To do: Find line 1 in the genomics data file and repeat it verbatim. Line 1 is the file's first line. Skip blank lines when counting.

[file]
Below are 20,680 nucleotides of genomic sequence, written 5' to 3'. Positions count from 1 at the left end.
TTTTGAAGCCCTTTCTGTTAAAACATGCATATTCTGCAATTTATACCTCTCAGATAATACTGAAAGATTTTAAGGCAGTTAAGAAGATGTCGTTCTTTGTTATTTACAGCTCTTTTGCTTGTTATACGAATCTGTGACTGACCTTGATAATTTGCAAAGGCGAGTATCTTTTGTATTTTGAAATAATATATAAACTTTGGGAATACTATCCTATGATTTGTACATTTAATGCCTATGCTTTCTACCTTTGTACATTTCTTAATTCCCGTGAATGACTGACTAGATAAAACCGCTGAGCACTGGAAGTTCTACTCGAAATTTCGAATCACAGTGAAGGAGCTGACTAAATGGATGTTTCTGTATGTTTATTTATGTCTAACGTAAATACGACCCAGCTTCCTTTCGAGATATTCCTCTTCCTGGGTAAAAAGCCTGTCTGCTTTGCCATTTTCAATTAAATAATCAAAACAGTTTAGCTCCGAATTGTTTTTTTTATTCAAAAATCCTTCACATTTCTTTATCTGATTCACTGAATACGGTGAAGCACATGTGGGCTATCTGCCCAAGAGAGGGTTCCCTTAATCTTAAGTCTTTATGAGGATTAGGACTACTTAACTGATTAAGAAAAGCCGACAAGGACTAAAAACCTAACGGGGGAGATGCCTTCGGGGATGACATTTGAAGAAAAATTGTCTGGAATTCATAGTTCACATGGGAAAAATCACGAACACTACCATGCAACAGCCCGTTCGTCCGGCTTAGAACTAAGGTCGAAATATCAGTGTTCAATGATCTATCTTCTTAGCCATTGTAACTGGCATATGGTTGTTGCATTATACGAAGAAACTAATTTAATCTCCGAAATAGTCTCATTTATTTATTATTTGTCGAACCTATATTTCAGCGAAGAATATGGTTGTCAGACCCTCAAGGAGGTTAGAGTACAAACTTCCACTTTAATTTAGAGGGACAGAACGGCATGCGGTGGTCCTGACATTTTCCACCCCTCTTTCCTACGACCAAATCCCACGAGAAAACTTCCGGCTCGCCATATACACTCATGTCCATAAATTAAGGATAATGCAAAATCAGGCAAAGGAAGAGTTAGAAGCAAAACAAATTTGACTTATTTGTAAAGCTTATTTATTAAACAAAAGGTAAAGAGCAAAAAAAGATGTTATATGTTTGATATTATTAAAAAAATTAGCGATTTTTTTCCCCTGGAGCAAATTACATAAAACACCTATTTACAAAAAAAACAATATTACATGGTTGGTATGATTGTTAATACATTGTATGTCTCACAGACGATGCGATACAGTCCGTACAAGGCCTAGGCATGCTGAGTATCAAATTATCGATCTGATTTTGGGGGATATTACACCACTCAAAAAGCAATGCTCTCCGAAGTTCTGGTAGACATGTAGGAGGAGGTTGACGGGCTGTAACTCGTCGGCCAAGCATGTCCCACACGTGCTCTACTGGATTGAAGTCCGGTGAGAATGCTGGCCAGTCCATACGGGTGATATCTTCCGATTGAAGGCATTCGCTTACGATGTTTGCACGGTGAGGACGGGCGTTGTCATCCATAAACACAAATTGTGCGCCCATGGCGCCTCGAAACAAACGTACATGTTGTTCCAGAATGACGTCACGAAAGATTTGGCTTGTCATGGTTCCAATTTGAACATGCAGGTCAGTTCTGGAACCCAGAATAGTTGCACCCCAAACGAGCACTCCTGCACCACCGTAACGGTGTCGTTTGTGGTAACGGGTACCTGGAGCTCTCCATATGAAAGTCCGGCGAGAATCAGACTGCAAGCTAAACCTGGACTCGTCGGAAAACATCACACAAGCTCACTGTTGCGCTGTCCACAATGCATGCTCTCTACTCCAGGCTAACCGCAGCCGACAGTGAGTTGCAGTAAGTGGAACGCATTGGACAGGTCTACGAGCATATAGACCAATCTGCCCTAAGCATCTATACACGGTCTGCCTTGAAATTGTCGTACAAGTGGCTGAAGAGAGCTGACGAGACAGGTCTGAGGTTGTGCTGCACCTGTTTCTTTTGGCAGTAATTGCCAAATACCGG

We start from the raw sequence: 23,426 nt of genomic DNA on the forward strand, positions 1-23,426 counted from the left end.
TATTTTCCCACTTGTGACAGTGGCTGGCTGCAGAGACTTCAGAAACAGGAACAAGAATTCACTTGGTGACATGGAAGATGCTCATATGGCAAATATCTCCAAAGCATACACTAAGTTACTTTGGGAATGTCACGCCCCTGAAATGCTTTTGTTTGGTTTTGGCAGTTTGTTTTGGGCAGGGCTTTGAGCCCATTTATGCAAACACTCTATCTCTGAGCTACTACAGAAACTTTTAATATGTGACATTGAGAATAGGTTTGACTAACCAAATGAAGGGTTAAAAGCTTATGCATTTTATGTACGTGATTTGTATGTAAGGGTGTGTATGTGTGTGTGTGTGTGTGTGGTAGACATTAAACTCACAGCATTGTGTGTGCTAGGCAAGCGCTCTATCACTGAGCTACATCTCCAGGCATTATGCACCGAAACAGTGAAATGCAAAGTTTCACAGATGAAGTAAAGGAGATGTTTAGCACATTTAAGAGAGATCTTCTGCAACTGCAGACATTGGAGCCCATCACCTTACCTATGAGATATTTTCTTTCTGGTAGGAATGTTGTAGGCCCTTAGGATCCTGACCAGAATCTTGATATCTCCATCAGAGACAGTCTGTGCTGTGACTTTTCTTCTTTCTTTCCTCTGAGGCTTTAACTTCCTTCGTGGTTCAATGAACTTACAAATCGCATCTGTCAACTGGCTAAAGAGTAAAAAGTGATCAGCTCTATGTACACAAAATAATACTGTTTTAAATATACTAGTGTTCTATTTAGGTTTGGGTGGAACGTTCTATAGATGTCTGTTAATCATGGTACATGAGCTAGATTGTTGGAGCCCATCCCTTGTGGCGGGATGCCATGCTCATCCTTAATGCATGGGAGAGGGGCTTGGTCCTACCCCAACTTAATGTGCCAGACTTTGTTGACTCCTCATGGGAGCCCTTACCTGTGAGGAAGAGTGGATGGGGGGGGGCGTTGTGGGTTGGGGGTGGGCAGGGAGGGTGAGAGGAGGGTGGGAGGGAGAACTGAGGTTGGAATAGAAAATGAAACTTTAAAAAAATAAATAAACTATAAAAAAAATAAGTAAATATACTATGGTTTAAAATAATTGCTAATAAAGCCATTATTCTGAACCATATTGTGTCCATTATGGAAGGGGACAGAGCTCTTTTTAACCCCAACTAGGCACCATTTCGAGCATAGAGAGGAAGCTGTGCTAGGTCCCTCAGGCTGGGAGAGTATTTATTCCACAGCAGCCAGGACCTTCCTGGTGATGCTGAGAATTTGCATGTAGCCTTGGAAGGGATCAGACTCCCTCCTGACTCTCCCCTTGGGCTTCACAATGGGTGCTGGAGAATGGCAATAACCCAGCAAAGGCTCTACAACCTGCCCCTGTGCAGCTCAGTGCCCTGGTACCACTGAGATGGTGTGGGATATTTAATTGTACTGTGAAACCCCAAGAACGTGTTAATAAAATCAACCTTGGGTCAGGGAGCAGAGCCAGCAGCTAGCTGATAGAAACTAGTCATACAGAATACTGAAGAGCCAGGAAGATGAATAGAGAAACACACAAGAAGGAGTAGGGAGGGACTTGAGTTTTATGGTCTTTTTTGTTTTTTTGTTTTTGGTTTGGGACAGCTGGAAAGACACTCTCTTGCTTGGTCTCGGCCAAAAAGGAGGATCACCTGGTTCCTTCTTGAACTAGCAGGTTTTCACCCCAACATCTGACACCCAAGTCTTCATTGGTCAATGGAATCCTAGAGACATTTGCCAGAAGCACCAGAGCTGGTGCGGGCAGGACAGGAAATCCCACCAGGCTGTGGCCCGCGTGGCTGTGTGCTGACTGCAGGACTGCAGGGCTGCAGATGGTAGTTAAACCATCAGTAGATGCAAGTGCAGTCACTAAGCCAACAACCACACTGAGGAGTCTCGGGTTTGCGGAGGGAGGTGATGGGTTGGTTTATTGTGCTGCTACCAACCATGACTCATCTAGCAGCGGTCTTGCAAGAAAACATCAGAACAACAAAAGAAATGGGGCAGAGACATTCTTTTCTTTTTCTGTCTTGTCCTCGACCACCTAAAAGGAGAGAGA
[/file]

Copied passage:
Below are 20,680 nucleotides of genomic sequence, written 5' to 3'. Positions count from 1 at the left end.